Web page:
The new president for Latin America at Microsoft has not managed to start work as his former employer IBM has launched a court case to prevent him from doing so.
After resigning from IBM in mid-May, Rodrigo Kede Lima was supposed to start at Microsoft that same month, as previous incumbent, Cesar Cernuda, prepared to step down and start at cloud data services firm NetApp as president. Cernuda left last Wednesday (1) but Lima was still unable to take over as planned.
In its lawsuit against Lima, the Big Blue demands the repayment of USD 1.3 million in stock options and claims he is breaching his non-compete agreement whereby he had agreed to not seek employment at direct or indirect competitors for a period of 12 months after leaving the company.
The company argues that Lima, as "top 1% of IBM's highest-ranking executives" would be inevitably exploiting contacts and knowledge of confidential information to win business at Microsoft, in areas including cloud computing. Before leaving IBM, Lima was a general manager for global integrated accounts.
The executive, on the other hand, said in a court statement that his former employer is exaggerating about his knowledge of products and business strategies and that his work at Microsoft would not place IBM in a situation of competitive disadvantage, and that he hasn't done any business in Latin America since 2018.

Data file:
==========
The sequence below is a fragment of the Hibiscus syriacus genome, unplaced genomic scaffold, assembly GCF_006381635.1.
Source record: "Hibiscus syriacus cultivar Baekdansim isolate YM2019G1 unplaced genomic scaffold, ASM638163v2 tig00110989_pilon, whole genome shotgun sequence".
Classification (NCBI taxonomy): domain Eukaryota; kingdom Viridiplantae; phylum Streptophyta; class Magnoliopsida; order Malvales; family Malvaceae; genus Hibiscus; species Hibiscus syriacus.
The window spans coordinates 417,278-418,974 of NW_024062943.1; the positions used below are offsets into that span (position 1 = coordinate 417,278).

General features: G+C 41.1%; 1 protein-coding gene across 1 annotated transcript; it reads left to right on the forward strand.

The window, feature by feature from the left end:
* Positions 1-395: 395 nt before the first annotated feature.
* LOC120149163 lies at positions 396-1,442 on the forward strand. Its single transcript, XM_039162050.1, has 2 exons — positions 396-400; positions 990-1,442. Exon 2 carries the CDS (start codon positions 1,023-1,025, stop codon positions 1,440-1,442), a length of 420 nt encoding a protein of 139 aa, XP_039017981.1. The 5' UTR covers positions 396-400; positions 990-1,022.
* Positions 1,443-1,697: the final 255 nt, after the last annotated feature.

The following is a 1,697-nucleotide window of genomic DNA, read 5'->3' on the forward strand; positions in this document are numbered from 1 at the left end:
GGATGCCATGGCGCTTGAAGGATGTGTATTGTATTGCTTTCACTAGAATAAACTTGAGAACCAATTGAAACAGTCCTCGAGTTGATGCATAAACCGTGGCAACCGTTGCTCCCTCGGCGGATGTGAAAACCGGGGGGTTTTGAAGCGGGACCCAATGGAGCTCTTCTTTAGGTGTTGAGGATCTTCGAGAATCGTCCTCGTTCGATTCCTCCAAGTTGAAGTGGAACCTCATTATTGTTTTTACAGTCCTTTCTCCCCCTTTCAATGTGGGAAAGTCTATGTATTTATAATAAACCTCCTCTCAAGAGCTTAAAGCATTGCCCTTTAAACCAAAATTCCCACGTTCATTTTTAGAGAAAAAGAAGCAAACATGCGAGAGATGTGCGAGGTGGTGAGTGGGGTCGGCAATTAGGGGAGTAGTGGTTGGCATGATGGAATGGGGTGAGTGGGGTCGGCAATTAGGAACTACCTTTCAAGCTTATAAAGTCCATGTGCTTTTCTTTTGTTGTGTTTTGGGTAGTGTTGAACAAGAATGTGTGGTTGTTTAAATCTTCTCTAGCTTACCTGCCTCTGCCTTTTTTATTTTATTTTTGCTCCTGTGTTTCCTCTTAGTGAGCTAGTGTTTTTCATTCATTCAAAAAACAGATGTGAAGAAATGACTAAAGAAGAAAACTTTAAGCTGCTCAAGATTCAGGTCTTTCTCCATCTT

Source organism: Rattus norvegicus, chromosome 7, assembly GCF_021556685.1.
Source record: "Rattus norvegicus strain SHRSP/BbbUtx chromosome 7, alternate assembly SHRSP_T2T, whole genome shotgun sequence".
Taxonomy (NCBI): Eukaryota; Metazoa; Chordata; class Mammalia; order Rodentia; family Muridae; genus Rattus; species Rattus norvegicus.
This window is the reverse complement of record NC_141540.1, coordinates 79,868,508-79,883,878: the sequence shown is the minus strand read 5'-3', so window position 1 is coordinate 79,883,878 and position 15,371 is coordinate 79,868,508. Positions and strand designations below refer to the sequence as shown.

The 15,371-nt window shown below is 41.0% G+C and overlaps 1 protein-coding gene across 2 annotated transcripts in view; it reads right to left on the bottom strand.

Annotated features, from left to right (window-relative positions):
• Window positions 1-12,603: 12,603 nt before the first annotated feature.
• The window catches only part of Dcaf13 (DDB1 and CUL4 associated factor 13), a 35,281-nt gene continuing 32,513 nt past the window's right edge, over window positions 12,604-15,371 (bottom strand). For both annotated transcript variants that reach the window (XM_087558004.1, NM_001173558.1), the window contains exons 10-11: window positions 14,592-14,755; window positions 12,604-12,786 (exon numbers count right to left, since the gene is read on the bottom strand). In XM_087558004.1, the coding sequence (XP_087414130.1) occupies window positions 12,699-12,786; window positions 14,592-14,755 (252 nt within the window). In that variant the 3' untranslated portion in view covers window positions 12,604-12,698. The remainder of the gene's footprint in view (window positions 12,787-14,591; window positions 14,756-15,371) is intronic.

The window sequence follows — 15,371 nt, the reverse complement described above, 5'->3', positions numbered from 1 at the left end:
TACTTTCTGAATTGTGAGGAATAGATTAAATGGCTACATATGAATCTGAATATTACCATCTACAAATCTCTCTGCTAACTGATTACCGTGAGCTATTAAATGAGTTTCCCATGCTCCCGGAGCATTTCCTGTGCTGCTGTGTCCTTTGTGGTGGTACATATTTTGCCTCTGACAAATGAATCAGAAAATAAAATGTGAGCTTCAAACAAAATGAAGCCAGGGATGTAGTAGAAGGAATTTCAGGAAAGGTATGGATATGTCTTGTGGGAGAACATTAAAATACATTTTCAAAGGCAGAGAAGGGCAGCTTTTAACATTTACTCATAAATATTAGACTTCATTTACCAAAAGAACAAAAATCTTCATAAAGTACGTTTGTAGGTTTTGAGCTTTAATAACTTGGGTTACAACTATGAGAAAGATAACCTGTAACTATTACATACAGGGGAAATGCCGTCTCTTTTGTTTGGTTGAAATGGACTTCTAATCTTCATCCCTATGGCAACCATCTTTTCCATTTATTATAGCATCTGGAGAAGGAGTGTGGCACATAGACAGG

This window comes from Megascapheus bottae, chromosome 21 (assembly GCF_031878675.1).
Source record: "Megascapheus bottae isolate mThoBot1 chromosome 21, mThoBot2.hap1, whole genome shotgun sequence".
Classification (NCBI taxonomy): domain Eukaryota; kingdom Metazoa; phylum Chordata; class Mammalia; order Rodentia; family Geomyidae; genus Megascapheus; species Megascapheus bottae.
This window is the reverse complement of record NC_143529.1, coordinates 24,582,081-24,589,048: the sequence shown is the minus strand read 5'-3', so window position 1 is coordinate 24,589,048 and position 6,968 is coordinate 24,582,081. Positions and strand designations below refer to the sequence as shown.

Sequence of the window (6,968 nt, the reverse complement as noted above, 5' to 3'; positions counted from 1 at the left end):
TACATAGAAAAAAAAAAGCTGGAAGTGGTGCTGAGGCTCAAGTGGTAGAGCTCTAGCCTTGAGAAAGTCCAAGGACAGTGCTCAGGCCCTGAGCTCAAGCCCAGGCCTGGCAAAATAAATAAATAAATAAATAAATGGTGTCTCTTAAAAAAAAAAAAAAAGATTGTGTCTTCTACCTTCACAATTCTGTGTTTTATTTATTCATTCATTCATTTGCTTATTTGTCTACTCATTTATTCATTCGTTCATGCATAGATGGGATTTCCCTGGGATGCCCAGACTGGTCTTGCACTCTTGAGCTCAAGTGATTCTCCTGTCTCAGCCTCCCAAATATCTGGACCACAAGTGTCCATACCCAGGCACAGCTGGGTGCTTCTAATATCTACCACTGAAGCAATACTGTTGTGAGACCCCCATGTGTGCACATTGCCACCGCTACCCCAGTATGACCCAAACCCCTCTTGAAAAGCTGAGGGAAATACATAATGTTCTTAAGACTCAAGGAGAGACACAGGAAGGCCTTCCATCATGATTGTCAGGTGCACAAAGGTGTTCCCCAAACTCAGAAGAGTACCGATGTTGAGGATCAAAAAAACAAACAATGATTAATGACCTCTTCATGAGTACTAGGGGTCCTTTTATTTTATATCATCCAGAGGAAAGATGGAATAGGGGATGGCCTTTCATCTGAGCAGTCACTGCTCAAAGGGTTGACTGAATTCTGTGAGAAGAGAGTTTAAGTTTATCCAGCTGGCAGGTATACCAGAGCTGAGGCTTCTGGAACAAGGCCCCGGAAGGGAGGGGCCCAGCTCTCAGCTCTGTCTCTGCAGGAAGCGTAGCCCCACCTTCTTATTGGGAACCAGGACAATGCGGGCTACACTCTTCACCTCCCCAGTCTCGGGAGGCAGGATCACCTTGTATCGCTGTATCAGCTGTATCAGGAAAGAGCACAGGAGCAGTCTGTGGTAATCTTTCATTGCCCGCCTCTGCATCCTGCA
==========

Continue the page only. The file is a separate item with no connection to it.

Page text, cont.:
Lima also added and that we would be suffering "significant undue hardship" if he is not allowed to work for a year. The next court hearing is scheduled for July 14. IBM did not respond to ZDNet's requests for comment.
"In general, we do not discuss personal matters related to our team, but we emphasize that we are not interested in any of IBM's confidential information and we believe that Rodrigo can resume the role in which he was hired here, without violating the terms of his contract with IBM", Microsoft said in a statement. "We hope that the court will decide as soon as possible when Rodrigo will return to work."
Lima worked for IBM since the start of his career in the 1990s and reached the top management in 2012. In 2015, the executive left to join Brazilian software firm Totvs as president and stepped down after eight months, only to rejoin IBM as the company's general manager for Latin America.